222. Memorandum From Secretary of the Treasury Dillon to President Kennedy1


  • U.S.-Brazilian Financial Discussions

This will supplement the information I gave you by telephone on our financial discussions with Brazil.

After several days of negotiations in which the U.S. side was represented by the Export-Import Bank, the AID, the State Department and the Treasury, we reached full agreement last night on U.S. financial support for the new Brazilian stabilization program. I believe this agreement is fully satisfactory to the U.S. and that it will provide adequate support to Brazil’s new program while assuring that U.S. funds will be made available only as progress is achieved under that program.

Last May we had agreed to provide $338 million in new money to support stabilization under the Quadros regime. Additional funds were provided by the International Monetary Fund and by Brazil’s European creditors. After the breakdown of the stabilization program connected with the resignation of President Quadros, Brazil’s drawings from the IMF were halted. By the turn of the year drawings from the Europeans and from the U.S. were also discontinued. Of the original $338 million committed by the U.S., Brazil drew $209 million, leaving a balance of $129 million. Of this, $59 million were in Eximbank funds, $35 million in AID funds and $35 million in the Treasury Exchange Stabilization Fund.

On March 15, 1962 the Council of Ministers approved a new stabilization program designed to bring a halt to the serious inflation which has amounted to about 50% over the past 12 months. The new program marks a hopeful beginning, but its effectiveness will depend importantly on action still to be taken by the Brazilian Congress, as well as on the willingness of the Brazilian Government to adopt additional and alternative measures in the event that the program initially approved will not prove adequate. The principal unknown quantity is the degree to which President Goulart will himself pursue stabilization efforts with the necessary vigor in the face of inevitable domestic political opposition.

Because of the uncertainties regarding future Brazilian performance the IMF was unwilling to give its full approval to Brazil’s program at this time and accord to Brazil a further standby. However, the IMF has agreed [Page 459] to postpone repayment of Brazil’s debt to the Fund of $20 million, to work with Brazil in the next 2 months in perfecting its program and to invite the European creditors to release some $20 million from the remaining standby of about $80 million from Europe.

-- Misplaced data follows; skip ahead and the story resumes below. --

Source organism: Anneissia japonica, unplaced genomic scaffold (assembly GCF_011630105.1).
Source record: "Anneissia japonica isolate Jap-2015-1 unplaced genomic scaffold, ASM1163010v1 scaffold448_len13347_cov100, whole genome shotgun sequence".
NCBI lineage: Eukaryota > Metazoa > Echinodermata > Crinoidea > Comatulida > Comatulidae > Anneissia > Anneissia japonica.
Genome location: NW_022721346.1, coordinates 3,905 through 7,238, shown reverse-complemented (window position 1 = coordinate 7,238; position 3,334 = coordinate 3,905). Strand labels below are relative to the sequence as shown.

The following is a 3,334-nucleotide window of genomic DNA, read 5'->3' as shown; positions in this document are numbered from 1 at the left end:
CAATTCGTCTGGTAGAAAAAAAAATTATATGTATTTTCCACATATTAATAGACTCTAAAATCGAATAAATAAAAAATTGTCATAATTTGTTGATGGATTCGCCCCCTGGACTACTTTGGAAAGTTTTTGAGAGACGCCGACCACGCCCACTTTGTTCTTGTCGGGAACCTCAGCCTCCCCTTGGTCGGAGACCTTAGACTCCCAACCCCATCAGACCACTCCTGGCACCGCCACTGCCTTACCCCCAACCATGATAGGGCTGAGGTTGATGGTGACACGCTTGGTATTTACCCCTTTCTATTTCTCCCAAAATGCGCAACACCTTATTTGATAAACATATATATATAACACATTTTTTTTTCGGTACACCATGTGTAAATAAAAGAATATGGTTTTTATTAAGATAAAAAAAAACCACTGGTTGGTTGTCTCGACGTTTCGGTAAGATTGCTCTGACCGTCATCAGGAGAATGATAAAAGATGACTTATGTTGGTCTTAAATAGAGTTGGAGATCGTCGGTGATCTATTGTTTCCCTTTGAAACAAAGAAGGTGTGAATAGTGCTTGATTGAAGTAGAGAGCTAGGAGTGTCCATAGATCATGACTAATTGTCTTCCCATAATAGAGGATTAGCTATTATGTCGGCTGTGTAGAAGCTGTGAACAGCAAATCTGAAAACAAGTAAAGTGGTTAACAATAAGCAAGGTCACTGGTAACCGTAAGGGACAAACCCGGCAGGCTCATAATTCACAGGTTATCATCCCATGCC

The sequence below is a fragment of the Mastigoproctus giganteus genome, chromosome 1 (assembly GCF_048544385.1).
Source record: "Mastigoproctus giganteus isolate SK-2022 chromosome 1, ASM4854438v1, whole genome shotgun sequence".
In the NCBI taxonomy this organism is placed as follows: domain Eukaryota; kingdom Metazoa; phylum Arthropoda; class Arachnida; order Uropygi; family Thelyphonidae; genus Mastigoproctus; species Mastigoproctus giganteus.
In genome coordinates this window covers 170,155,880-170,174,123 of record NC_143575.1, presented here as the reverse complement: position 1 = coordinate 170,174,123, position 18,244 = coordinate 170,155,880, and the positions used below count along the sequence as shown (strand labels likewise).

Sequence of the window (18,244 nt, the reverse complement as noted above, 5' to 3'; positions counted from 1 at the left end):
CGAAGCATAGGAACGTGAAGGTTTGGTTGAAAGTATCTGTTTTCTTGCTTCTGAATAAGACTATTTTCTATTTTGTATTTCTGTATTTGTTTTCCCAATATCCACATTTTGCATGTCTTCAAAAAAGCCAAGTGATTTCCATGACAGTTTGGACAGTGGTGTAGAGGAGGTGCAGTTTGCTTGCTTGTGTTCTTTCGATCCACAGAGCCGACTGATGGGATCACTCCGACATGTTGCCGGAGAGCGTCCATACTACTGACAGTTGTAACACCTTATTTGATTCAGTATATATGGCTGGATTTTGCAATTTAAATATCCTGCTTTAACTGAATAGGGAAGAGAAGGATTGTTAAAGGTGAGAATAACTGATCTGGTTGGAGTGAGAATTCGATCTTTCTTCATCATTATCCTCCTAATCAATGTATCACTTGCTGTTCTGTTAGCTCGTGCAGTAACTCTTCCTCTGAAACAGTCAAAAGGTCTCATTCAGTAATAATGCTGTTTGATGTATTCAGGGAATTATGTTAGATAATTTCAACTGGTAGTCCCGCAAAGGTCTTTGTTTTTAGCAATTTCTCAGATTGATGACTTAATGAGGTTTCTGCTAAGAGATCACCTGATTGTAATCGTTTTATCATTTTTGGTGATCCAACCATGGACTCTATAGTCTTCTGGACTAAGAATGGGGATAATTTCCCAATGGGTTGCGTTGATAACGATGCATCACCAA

The agreement we have now reached with the Brazilians consists of: (1) a letter to me from Minister Moreira Salles outlining the new program approved by the Council of Ministers and (2) my response to the Finance Minister stating that the U.S. is prepared “to effect releases out of the $129 million balance of the funds earmarked for Brazil in May 1961, as the financial program is effectively carried out and as may be mutually agreed between the two Governments.”

We have agreed to release immediately (this week) an initial amount of $35 million—$16 million to be provided by the Eximbank and $9.50 million each from AID and the Treasury. Minister Moreira Salles was strongly urged by his delegation to ask for an immediate release of at least $50 million. He called on me last night to ask whether this would be possible but assured me that he did not wish to press the point. He was entirely satisfied with the explanation I gave him to the effect that a larger release in the absence of Brazilian performance, as distinct from plans, would be seriously criticized by our Congress which was now considering the large appropriation which we were proposing for the Alliance for Progress. I do not believe that Minister Moreira Salles will recommend to President Goulart that he pursue this matter further with you, but it is always possible that other members of the Brazilian delegation here will do so. I do not believe that any further concessions are desirable or necessary.

We have kept the IMF fully informed of our discussion and Managing Director Jacobsson is in full agreement with the arrangements we are making.

The exchange of letters between Moreira Salles and myself will be completed today and a short statement will be released to the press.

We have also agreed on a paragraph which might be included in the communiqué which you and President Goulart plan to issue sometime tomorrow.2 A copy of this text for your consideration is attached.3

Douglas Dillon4
  1. Source: Kennedy Library, National Security Files, Countries Series, Brazil, April 1962. Confidential.
  2. For text of the communiqué, see Public Papers of the Presidents of the United States: John F. Kennedy, 1962, pp. 287-289.
  3. Not found.
  4. Printed from a copy that indicates Dillon signed the original.